October 6, 1995
Web posted at: 7:00 a.m. EDT
From Correspondent Jill Brooke
NEW YORK (CNN) -- John Paul II performs mass to sold-out audiences and has billions of fans from around the world. But there is a reason that the pope plays so well on the world stage. After all, he was an actor and playwright first.
One of his plays, "The Jeweler's Shop," was performed at Carnegie Hall and will be touring the United States.
Written in 1960 under his worldly name Carl Wojtyla, the three-act play explores the relationships of three couples. From his early writing, the pope's deep-rooted spirituality is evident. One of the lines reads, "The day of our wedding you will emerge a human being ripe for pain and human happiness."
All three couples are encouraged to place their trust in the metaphorical jeweler, whose wisdom will lead them on the best course in life.
Those who remember the pope from Poland when he was a playwright and actor are not surprised that he became the world's biggest superstar. "We always thought he'd be an actor, an excellent actor, because he has such individuality," a friend says.
Even in theater days, he acted on his strong moral convictions and would not let his acting group be bullied. He organized an underground theater during Nazism.
After deciding to become a priest, Wojtyla gave up acting. But many believe the skills help him in spreading the gospel. "He is very talented," says Polish artistic director Eric Winquze. "He founded the most important theater in Poland, called the Rapse Theater. He was (a) playwright and poet."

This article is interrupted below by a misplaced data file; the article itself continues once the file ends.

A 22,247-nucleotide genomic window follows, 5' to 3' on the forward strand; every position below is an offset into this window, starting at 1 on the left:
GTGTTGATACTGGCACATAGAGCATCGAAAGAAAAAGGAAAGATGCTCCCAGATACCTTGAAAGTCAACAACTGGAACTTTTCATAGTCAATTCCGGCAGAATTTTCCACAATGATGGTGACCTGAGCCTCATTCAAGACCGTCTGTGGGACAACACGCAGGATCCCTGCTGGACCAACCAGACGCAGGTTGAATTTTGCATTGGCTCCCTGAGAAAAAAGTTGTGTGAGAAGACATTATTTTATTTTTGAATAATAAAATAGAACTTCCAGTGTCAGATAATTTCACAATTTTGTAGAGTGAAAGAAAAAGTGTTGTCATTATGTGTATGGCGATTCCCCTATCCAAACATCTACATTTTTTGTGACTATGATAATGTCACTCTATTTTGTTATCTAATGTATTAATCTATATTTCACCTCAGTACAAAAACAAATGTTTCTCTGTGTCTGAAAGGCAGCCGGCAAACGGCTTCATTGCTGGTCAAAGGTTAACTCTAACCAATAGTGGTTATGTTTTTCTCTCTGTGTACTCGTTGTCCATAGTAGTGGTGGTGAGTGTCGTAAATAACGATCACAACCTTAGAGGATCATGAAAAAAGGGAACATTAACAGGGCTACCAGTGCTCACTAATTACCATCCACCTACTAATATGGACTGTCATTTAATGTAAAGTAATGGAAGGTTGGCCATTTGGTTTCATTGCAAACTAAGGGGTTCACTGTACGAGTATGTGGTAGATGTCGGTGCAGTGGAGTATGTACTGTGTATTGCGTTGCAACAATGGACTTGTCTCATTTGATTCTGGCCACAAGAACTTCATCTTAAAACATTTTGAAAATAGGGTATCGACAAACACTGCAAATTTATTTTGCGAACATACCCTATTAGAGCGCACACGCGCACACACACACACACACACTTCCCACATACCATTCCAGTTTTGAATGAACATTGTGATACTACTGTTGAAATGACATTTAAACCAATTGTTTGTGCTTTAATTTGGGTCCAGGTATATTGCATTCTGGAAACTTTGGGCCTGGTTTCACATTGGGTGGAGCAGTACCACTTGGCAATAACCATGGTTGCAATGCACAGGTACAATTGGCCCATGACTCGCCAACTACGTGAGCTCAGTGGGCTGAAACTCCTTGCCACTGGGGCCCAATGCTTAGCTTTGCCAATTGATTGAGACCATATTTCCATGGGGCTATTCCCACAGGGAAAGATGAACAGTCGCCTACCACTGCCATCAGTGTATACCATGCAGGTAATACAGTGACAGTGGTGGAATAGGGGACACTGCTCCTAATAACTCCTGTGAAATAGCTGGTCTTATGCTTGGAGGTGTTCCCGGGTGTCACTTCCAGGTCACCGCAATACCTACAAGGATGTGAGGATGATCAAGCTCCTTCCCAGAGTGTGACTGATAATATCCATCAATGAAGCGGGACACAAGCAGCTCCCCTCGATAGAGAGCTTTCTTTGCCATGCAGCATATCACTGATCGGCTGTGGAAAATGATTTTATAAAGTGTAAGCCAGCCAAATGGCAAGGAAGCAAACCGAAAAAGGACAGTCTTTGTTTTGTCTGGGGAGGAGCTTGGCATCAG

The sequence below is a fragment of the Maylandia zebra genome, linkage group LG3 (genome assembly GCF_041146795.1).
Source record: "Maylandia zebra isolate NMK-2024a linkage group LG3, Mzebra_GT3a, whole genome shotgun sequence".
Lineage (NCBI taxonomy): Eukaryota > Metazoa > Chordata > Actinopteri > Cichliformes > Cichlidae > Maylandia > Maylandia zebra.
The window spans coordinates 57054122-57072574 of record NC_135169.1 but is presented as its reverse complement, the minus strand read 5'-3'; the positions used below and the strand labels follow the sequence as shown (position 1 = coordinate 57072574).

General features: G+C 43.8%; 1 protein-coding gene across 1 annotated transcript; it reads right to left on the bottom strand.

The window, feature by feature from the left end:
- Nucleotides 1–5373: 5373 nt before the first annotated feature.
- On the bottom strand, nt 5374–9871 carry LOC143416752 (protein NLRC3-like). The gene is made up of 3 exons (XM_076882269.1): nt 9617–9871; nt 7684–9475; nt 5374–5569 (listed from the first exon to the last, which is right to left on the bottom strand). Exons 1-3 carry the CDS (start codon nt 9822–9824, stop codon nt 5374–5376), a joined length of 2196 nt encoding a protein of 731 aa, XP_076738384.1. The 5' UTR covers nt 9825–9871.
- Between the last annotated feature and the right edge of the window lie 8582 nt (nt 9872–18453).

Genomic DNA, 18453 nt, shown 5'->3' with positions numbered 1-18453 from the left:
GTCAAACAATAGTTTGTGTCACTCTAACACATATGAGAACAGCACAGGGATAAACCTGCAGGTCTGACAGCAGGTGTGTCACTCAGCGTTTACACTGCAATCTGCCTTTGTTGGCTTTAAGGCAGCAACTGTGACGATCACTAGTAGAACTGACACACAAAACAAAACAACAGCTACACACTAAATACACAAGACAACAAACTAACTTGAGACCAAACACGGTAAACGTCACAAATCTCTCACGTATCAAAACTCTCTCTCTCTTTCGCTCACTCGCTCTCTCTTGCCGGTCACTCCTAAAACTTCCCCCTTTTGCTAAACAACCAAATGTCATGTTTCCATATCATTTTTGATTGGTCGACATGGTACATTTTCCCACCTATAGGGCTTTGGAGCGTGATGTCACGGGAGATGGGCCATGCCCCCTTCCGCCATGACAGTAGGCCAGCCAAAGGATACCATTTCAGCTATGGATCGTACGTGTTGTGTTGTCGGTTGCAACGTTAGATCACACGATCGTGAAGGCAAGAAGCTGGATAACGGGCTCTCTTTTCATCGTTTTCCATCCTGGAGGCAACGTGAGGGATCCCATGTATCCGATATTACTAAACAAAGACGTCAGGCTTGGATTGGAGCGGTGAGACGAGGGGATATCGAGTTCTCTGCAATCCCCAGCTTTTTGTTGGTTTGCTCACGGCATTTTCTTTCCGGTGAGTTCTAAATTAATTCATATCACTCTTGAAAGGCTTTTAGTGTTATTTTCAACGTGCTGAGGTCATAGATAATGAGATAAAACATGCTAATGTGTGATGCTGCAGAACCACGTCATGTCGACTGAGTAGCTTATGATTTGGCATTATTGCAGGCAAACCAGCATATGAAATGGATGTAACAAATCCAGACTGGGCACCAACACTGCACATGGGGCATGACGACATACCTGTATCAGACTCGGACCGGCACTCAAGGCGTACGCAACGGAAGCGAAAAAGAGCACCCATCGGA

His speaking abilities often help sell a conservative agenda, just like another actor who became a world leader, Ronald Reagan. Michael Cascio, A&E's executive producer, says the two men have a lot in common. "It's not unlike Ronald Reagan in his presidency. He had a savvy media image, and was able to get across an agenda that, at the time, people didn't like. Because he is so popular, he is able to keep people from bolting."
The pope's message today is not much different than 40 years ago, when he wrote in "The Jeweler's Shop:" "Love is one of the greatest dramas of human existence, and our future depends on love."
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